In many countries, the approach to healthcare has changed greatly for a number of reasons. The increased use of smartphones globally, improved connectivity and a greater awareness of health and fitness are driving the growing demand for medical devices which work with smartphones.
There is also an urgent need to offer home healthcare where possible for ageing populations.
Research shows that the global smart medical devices market is expected to reach USD 24,46 billion by 2025. This includes North America, Europe, Asia Pacific, Latin America and Middle East Asia.
The advent of the Internet of Things means that anyone with a wifi connection and a smartphone can monitor aspects of health and fitness, from sleeping patterns and physical activity to vital signs.
This means people with limited physical abilities, can gather and send their health data electronically to their healthcare providers, who then decide if treatment is required. Patients save time and money and doctors’ appointments are freed up in overstressed healthcare facilities.
For example, continuous glucose monitoring devices greatly enhance the treatment of certain forms of diabetes and allow people to get on with their lives more independently and without the need to go to doctors for regular check ups as was the case before these devices.
Patient safety is paramount, especially when it comes to connected medical devices, such as pacemakers or blood glucose monitors, which could be hacked. Additionally, people need to know that their medical data will remain private.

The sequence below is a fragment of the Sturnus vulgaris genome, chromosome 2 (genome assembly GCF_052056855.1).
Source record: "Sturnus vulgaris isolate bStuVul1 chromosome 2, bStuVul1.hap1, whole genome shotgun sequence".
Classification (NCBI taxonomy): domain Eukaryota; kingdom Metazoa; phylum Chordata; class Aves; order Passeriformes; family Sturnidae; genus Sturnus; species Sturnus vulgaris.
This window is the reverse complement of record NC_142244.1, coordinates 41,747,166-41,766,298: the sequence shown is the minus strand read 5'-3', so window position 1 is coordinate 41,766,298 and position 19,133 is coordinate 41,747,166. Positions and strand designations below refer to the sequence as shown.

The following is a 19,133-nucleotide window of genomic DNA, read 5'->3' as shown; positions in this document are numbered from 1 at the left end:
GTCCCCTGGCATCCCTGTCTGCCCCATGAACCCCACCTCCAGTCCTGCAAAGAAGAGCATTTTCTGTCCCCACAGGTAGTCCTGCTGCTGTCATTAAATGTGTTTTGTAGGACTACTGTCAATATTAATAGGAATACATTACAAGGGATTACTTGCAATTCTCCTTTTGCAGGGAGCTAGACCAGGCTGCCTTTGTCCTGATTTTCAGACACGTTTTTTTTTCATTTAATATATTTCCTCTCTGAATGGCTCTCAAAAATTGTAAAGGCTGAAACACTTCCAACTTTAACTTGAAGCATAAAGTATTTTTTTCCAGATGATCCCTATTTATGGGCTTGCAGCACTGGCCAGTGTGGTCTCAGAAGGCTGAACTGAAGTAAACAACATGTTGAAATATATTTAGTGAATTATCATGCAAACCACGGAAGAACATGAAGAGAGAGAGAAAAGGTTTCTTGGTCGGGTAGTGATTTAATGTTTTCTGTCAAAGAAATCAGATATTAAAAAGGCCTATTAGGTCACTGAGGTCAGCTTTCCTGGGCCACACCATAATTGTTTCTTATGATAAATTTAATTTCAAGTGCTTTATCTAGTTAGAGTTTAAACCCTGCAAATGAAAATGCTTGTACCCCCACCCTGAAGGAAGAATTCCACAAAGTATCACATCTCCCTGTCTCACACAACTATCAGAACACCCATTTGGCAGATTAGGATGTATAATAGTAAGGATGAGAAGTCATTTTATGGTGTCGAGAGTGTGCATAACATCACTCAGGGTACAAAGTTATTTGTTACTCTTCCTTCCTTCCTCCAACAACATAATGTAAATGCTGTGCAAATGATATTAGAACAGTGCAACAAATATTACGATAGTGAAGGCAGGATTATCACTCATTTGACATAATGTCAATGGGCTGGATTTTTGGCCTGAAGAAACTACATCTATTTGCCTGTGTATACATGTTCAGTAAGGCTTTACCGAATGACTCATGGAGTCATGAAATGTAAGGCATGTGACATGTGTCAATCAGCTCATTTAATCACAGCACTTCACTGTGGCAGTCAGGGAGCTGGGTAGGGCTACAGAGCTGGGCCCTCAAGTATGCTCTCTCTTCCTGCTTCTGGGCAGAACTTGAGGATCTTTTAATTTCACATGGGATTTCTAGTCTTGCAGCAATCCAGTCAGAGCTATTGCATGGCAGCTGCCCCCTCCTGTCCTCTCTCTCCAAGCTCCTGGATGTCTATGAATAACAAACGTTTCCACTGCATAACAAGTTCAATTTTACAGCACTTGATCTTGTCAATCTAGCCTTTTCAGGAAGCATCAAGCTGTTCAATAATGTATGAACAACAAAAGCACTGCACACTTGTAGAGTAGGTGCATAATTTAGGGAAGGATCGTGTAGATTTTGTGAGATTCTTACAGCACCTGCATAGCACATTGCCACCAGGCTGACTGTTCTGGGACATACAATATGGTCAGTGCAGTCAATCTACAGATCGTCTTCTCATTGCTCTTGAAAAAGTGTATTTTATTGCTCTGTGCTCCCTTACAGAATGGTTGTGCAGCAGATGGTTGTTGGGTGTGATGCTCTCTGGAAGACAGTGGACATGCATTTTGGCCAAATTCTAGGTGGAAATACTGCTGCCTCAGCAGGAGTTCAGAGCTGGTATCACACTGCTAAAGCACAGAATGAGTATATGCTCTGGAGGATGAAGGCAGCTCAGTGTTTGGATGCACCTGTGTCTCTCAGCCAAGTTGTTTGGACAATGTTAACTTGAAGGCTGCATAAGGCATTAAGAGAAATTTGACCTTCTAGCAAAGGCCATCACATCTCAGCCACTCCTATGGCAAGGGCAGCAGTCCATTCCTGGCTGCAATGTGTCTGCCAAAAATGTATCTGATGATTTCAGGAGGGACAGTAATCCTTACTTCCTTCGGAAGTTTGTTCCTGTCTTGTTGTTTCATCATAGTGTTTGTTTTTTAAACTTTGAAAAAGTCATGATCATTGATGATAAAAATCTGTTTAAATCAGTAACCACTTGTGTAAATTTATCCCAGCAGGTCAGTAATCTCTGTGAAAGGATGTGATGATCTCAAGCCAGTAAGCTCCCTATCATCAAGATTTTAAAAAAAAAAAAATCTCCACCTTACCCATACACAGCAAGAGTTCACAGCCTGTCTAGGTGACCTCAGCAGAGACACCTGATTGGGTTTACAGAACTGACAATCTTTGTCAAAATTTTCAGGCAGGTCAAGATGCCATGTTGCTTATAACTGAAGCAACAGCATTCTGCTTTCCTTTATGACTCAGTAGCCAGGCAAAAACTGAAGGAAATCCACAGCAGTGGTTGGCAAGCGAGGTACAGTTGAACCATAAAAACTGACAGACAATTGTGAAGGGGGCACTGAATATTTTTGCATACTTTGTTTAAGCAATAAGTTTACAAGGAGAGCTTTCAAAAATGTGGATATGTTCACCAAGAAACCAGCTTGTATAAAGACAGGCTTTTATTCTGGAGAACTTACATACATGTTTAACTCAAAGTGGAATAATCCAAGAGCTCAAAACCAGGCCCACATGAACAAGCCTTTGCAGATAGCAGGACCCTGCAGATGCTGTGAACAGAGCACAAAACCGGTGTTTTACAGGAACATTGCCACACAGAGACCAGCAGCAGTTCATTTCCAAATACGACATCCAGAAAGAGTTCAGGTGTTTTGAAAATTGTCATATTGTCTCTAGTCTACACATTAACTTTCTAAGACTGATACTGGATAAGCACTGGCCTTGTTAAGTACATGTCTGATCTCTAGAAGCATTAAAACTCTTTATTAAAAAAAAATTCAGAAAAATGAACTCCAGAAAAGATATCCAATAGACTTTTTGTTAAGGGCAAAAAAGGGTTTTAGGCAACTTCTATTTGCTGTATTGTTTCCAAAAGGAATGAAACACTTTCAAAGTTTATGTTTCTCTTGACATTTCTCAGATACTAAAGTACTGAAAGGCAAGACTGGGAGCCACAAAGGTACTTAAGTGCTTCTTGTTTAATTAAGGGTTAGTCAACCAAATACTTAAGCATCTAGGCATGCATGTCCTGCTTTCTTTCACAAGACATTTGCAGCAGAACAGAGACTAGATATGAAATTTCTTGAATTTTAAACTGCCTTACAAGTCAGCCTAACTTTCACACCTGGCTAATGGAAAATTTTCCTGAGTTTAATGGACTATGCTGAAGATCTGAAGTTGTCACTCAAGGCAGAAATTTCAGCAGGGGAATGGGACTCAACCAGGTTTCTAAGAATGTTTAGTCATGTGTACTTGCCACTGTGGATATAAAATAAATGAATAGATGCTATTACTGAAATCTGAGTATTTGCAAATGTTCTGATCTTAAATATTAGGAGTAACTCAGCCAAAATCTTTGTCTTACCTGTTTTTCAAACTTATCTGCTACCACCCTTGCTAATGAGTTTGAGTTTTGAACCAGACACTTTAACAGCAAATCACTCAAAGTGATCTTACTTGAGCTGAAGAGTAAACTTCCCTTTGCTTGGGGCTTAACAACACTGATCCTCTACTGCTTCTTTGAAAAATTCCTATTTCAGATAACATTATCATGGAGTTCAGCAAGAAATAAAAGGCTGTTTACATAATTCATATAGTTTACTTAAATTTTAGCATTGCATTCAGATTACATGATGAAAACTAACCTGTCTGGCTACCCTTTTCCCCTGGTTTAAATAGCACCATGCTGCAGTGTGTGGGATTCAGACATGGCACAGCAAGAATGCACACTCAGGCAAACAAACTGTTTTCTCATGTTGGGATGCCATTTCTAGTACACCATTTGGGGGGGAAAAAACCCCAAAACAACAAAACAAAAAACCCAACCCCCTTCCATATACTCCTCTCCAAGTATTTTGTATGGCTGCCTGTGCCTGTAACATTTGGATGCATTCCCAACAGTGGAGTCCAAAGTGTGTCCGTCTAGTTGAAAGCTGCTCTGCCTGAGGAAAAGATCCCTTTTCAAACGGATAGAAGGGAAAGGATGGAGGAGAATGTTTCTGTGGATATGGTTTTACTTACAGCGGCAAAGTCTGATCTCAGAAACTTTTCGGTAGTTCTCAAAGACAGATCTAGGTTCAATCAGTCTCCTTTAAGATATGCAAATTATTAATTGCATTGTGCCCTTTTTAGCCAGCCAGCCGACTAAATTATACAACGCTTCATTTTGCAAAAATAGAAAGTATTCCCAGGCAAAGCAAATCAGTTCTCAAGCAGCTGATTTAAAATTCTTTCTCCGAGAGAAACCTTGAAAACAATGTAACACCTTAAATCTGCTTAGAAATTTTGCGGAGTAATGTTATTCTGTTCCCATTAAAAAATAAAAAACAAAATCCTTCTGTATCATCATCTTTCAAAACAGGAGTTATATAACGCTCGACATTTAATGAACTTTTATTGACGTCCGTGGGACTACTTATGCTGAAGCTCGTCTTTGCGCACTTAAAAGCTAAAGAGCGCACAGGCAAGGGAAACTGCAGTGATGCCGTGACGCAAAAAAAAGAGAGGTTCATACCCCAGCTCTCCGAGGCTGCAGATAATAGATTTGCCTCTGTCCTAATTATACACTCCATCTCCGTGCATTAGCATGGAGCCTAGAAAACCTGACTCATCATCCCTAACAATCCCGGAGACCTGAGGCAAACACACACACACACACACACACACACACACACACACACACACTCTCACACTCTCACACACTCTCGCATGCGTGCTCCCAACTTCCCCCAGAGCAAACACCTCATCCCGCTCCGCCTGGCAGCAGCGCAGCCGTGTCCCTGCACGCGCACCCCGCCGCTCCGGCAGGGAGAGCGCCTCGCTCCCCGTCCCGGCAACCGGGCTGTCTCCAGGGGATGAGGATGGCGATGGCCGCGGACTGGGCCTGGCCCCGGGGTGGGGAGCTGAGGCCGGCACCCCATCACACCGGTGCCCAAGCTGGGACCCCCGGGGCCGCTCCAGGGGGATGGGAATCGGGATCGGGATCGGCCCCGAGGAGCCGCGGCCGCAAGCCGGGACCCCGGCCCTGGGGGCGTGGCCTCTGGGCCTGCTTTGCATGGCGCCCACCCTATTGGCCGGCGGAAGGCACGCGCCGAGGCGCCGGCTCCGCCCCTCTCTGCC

One way to tackle these issues as the technology evolves, is through standardization to ensure medical products and services are trustworthy from the get go.
“Cyber threats and personal data privacy are the most essential questions that need to be answered. In the US, very strong privacy laws, and laws like the GDPR in the EU, could hinder the collection of such large amounts of data. This will have to be overcome, and the other big question which needs answering is: who owns the data gathered by these devices?,” says Michael Appel, heading up the work done by IEC for electrical equipment in medical practice.
According to research by MarketsandMarkets, artificial intelligence (AI) software and deep learning technologies in the global healthcare market will be worth USD 7 988,8 million by 2022.
AI technologies, such as robotically-assisted surgery, virtual nursing assistants, connected devices, image analysis and clinical trials already play different roles in the delivery of healthcare treatments, surgeries and services, including improving diagnostics and helping doctors make better decisions for patients. Some algorithms are already matching or beating the performance of world-leading medical specialists.
“Consensus-based international standards will play a crucial role in accelerating adoption of AI technology in industry application verticals”, says Wael Diab, who is leading IEC and ISO development of international standards for the whole AI ecosystem.
Read more in IEC e-tech